A black box locator is heading to the new search area in the southern Indian Ocean to find the flight recorder of missing Malaysia Airlines flight MH370 after several floating objects were spotted by surveillance aircraft.
The US black box locator has been loaded on to an Australian naval vessel and sent to the search location, west of Perth, which was shifted further north following fresh radar data.
Prior to the deployment of the black box locator, Australian Prime Minister Tony Abbott said: "It will be taken to the most prospective search area and if there is good reason to deploy it, it will be deployed."
The Australian Maritime Safety Authority (AMSA) said weather conditions are expected to be normal but likely to worsen later in the day. Eight jets and six ships are expected to be take part in the search.
Earlier, at least five aircraft had spotted debris in a stormy remote stretch of the Indian Ocean. However, AMSA had said it could only credibly link the objects to the Malaysian airliner once they had been retrieved by the vessels.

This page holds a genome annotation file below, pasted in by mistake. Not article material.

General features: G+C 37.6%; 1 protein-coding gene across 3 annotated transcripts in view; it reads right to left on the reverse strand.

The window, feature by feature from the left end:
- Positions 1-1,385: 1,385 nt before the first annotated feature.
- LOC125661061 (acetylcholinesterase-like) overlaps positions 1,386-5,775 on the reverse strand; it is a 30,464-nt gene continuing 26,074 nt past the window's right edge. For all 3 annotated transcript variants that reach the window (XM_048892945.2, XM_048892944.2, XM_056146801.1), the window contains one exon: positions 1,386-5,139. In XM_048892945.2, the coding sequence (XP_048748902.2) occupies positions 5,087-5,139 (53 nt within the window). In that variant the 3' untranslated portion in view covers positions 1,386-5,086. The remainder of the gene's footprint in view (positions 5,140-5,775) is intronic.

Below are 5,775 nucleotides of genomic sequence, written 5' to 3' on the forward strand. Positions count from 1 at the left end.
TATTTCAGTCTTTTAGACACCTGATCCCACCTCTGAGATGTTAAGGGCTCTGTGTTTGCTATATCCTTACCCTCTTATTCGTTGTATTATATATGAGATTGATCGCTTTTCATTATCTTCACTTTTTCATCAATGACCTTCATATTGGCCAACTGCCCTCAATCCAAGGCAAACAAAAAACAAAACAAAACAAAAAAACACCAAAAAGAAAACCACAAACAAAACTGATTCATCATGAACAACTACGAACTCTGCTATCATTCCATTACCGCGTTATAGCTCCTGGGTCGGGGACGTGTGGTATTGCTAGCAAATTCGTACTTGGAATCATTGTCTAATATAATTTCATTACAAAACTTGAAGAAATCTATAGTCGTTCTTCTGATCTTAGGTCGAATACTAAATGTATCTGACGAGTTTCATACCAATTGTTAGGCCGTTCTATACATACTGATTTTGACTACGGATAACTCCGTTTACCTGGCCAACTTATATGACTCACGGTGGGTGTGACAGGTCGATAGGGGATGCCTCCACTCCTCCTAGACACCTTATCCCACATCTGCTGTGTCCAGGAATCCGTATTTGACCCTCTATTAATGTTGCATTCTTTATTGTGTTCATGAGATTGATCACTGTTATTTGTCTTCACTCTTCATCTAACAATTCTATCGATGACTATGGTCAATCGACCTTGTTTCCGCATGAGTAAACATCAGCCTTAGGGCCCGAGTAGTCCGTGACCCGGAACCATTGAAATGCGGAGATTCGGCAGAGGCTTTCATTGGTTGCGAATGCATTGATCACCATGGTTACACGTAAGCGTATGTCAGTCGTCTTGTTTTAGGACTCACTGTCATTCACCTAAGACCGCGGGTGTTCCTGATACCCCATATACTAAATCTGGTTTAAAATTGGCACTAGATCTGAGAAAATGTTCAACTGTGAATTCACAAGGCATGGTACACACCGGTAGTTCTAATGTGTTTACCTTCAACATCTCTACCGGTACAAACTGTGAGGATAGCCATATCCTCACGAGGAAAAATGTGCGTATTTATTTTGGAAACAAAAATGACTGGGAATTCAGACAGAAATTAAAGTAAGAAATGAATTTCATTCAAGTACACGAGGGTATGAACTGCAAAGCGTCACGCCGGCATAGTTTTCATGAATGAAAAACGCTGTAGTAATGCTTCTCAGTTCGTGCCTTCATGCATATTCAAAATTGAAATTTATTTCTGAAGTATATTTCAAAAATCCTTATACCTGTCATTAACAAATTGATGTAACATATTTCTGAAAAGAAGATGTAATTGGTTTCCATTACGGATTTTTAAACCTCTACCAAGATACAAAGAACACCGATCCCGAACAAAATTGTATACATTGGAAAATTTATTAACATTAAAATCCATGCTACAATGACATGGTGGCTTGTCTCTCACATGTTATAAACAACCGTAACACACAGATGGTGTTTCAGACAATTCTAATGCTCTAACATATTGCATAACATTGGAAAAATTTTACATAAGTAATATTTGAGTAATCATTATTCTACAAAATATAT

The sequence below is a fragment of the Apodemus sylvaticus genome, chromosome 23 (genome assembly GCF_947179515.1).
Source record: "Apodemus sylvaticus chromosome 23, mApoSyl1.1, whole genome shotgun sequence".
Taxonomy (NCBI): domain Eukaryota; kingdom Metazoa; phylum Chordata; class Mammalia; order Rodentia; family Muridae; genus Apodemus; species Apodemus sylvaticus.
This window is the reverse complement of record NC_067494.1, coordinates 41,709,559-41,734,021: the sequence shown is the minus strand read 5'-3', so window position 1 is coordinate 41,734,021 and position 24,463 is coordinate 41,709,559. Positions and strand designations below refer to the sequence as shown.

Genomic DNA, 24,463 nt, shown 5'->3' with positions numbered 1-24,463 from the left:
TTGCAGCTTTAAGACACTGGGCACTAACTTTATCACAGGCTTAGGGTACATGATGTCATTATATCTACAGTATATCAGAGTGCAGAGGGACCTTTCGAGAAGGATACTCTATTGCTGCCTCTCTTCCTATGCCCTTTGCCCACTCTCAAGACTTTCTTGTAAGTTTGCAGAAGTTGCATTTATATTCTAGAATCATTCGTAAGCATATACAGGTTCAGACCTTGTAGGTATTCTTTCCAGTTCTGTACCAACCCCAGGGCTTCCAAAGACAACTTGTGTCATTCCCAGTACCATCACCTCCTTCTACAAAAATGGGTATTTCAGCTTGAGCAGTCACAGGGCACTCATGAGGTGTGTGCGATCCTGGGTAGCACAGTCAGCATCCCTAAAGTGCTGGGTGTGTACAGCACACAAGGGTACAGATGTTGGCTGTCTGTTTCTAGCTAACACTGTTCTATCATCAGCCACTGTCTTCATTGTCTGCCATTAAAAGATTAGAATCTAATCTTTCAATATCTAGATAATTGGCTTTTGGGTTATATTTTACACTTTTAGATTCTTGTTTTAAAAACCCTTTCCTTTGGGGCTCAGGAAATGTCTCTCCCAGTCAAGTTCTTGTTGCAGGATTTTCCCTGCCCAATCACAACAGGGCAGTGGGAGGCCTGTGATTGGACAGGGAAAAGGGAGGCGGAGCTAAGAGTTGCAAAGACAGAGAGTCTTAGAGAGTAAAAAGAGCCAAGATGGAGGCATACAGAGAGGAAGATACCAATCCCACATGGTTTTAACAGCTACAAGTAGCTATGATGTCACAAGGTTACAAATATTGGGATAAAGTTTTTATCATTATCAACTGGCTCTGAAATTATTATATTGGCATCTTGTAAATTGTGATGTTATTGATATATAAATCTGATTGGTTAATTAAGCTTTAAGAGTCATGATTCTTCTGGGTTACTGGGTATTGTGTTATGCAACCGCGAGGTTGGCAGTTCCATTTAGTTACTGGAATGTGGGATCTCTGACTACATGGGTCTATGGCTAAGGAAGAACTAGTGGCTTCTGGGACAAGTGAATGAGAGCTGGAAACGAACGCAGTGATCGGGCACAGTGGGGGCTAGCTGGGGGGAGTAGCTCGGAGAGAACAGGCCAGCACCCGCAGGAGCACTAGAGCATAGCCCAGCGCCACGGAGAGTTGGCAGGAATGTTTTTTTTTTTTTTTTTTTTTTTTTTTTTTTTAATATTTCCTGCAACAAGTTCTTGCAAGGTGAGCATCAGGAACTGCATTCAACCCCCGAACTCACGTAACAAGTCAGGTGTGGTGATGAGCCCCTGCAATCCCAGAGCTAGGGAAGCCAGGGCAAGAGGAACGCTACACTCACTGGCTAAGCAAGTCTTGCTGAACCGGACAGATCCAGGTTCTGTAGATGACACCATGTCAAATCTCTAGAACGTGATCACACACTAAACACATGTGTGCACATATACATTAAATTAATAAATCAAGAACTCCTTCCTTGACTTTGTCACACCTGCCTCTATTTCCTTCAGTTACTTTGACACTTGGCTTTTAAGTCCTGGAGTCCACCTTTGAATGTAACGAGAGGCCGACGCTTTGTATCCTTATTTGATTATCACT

"The objects cannot be verified or discounted as being from MH370 until they are relocated and recovered by ships. It is not known how much flotsam, such as from fishing activities, is ordinarily there. At least one distinctive fishing object has been identified."
New Zealand Air Vice-Marshal Kevin Short told reporters that a cluster of 11 white rectangular objects were lying below the surface about 1,600km off Perth.
"It's hard to identify because all you're seeing is this one-metre rectangular piece of material. There seems to be patches of these objects and that's not unexpected, looking at how long the aircraft's been missing. If they're from that aircraft it's not unusual to have them separated by hundreds of miles."
The objects have been marked by a sonar buoy and the vessels will be heading to the area to retrieve them.